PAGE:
That's what's so galling about "progressives": they're no more "woke" than conservatives or libertarians but they've deluded themselves into thinking they are.  The least they could do is to drop the "progressive" label, in itself a version of intellectual dishonesty given the vacuousness of the term "progressive."  How do you define "progress"?  I define it by people becoming more philosophical, and that's actually a pretty unassailable definition.  By "progress" the "progressives" mean their big government agenda where freedom and/or philosophy are secondary in priority at best.  Some of these leftists have gotten more honest in their labeling by identifying as democratic socialists, so that we at least have some idea from the labeling what they're really about.  The "progressives" were doing their dishonest labeling previously with the term "liberal" until that stopped working for them (given how clearly enough they're not exactly about the liberal idea of liberty/freedom and where liberty/freedom as such concepts gets used in American discourse tends to resist conceptual bastardization).  (Which only invites the question: why would 'conservatives' for so long buy into the bastardization when referring to 'liberal degeneracy' and the like?  And they still do it today, granting to leftists their concept-stealing "progressive" label.  Ayn Rand, for one, wouldn't concede to leftists a fraction of an inch of such conceptual ground; she was as well aware as anyone how concepts especially in a political context can be bastardized and replaced by misleading words.)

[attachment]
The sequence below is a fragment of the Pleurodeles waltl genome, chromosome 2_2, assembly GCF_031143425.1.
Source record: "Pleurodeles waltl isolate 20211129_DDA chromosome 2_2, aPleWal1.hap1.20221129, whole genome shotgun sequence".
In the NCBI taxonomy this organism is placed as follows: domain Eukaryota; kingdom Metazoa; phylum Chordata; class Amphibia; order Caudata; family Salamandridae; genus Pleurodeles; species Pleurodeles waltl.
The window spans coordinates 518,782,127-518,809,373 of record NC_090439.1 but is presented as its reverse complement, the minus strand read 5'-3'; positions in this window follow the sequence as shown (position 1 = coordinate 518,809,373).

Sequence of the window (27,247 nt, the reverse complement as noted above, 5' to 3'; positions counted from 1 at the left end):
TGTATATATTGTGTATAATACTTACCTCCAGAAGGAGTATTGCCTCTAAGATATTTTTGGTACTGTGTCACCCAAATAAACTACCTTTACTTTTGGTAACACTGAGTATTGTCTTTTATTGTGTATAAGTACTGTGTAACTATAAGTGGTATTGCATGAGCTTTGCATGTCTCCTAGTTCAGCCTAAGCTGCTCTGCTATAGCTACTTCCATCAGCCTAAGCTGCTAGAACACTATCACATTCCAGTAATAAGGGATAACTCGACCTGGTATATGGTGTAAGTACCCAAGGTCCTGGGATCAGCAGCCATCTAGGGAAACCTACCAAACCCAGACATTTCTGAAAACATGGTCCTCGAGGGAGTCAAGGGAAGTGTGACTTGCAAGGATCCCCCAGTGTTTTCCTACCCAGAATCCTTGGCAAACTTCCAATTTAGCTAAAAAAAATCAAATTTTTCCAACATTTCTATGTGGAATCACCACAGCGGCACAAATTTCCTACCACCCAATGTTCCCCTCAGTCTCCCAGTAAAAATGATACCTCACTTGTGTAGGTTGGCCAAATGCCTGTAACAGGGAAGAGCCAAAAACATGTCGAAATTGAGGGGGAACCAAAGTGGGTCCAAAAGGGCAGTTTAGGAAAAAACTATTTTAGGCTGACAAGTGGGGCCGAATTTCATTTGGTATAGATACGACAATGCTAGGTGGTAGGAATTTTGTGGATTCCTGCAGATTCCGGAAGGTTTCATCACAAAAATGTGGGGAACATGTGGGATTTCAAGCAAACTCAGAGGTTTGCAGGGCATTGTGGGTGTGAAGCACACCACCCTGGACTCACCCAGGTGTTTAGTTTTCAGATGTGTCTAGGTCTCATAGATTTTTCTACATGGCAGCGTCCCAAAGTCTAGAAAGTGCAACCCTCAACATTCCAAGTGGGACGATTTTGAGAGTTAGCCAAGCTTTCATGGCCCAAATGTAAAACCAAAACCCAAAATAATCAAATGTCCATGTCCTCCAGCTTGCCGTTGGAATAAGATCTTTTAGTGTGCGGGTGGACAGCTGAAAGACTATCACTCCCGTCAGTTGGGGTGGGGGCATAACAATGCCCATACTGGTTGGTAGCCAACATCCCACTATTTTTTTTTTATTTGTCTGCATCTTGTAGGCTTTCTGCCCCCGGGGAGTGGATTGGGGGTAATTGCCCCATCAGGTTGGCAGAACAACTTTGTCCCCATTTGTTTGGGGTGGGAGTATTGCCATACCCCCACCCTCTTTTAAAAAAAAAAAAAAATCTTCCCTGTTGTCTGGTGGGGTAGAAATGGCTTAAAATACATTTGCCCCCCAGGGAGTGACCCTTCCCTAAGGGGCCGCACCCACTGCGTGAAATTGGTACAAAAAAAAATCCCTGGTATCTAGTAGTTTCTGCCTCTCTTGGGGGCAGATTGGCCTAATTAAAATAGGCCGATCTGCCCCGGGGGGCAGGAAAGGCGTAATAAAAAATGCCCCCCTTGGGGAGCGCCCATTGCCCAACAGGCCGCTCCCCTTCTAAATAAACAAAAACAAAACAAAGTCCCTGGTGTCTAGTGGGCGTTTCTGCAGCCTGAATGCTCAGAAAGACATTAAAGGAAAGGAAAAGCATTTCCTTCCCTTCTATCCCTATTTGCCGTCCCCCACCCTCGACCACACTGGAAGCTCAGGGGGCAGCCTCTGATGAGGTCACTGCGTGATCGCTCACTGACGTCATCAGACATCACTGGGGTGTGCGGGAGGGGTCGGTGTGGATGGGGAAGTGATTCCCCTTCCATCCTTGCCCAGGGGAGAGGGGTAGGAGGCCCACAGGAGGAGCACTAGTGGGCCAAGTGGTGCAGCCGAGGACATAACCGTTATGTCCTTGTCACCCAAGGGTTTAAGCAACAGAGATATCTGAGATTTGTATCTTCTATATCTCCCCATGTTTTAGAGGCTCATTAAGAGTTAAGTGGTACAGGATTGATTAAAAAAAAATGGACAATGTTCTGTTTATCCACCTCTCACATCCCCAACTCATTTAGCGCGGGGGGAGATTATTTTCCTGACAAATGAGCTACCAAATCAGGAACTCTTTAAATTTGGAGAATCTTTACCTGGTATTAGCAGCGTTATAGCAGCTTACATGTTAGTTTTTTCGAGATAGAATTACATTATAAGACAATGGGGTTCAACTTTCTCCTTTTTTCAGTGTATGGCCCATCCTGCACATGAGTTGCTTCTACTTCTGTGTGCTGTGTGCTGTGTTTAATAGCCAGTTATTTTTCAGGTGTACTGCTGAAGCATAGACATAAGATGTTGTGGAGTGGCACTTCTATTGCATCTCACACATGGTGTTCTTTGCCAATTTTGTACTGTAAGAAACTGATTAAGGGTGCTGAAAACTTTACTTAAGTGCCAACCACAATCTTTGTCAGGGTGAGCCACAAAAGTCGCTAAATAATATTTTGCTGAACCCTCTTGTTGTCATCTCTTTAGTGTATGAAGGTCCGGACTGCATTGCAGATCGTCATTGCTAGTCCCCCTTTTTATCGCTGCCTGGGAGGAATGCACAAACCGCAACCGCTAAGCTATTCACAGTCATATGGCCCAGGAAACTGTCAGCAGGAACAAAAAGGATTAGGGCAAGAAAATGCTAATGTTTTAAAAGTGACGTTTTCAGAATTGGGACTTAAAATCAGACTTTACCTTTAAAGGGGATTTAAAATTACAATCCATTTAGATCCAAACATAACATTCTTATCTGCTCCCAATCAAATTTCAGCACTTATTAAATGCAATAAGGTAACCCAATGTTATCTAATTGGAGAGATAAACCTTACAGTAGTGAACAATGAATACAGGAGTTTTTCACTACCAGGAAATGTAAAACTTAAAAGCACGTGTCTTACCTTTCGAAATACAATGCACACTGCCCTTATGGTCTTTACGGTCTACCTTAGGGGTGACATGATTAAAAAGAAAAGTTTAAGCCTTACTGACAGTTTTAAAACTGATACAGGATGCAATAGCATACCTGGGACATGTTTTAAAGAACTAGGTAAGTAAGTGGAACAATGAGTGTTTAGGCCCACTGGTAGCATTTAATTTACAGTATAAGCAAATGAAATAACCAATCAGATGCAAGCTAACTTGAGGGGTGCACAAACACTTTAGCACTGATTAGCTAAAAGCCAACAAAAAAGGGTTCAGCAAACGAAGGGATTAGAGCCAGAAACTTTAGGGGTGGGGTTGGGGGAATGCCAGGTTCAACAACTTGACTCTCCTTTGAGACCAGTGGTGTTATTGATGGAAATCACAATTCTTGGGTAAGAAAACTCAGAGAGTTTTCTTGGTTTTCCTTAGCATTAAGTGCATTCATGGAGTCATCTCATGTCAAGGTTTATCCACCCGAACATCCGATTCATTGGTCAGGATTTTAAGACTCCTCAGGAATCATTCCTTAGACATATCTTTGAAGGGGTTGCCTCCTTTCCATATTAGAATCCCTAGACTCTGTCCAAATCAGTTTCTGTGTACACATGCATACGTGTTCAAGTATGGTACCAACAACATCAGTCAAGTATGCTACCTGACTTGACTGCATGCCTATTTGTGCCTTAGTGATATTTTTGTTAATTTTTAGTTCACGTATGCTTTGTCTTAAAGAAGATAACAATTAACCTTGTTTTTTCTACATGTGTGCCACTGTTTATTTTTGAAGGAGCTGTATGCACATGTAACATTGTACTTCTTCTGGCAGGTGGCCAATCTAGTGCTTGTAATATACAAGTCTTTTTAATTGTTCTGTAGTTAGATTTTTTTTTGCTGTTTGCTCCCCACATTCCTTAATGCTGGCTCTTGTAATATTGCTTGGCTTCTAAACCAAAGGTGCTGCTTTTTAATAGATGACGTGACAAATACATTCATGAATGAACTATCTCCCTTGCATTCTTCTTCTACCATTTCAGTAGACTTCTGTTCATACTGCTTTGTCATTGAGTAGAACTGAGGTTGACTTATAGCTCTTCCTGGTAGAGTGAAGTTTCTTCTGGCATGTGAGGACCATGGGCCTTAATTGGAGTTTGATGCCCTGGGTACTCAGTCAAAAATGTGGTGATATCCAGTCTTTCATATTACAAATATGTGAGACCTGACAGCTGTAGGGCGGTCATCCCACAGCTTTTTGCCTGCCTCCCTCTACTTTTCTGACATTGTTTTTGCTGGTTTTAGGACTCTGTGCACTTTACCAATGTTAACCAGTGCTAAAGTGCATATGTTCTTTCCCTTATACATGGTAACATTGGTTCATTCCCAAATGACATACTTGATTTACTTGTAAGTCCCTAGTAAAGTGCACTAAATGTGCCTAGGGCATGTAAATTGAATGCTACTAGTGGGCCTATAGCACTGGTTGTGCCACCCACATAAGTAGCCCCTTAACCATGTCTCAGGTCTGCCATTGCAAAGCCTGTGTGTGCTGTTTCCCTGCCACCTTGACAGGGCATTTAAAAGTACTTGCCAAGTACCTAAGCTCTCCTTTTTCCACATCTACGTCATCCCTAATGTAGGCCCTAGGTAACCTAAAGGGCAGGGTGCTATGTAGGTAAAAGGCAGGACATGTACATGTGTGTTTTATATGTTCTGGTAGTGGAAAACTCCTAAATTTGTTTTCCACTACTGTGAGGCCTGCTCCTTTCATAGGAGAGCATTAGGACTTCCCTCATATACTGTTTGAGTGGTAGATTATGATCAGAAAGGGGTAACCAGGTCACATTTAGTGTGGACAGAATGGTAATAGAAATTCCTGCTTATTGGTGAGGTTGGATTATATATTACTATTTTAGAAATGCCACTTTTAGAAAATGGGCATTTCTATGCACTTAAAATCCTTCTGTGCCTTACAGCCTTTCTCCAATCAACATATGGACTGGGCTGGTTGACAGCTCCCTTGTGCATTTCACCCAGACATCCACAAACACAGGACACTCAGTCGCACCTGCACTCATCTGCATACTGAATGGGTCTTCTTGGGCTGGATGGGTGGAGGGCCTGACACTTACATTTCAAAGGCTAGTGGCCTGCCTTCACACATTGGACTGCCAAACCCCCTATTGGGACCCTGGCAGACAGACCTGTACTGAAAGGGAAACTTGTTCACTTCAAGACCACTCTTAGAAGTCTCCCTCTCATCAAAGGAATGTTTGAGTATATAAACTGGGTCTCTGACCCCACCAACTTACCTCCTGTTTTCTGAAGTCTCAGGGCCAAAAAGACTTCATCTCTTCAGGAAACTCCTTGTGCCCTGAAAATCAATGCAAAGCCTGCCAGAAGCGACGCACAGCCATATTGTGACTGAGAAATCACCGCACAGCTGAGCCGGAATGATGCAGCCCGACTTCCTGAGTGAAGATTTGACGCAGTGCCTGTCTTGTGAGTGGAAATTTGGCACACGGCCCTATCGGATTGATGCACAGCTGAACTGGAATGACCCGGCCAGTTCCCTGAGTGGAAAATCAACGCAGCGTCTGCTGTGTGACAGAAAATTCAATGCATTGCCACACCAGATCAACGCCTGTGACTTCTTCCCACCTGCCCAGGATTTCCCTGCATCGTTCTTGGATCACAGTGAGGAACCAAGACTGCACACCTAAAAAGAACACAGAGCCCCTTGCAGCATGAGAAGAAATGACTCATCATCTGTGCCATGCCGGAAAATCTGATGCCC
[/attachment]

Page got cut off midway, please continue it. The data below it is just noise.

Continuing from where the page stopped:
CNN is in a tough spot here.  Its whole shtick in recent years has been about how it isn't like those propagandists over at Faux News - that they aspire to and meet a higher standard of journalistic ethics.  But it's a fucking lie.  But as I've indicated above, the bigger fucking lie in all this is that leftists, Dems, and "progressives" are intellectually and morally superior to conservatives, Republicans, and libertarians, and it's a lie that's believed because so many academic faculty in the humanities and social sciences are leftists, which is further based on the lie that conservative, libertarian or rightists can't hack it in that arena.  But there are better explanations rooted in sociological dynamics.  If the leftist academic establishment could have come up with a remotely decent counter to Rand's case for capitalism (from over half a century ago now) or Mises' refutation of socialism (from nearly a century ago now) they would have done it by now, but they blew their credibility over the course of decades by cozying up to or tolerating socialism and being hostile to capitalism.

Now the left is flailing around in desperation trying to make their anti-freedom/capitalism and pro-degeneracy ideas credible in the face of both common sense and the strongest opposition (and they have latched onto the climate change issue as a last gasp while betting, unwisely, that climate change will outpace the capacity of human technological advance to address the problem).  That the left can't handle the Trump presidency like intellectually honest and responsible adults (I mean, even if he is bad, he's not that bad) is all the more reason to think it's best they be out of power (or serve at the most as counterweight to Trump's faults).  Their response to the failure of their ideas has been to double down and become more ever more shrill and irrational in the process.

The intellectual degeneracy at outlets such as CNN is merely symptomatic of this widespread, pathetic, leftist trend.

Nothing that some philosophy boot camp couldn't fix, though.  Where's the pro-philosophy rhetoric or activism from the "progressive" left?  Philosophy, goddammit.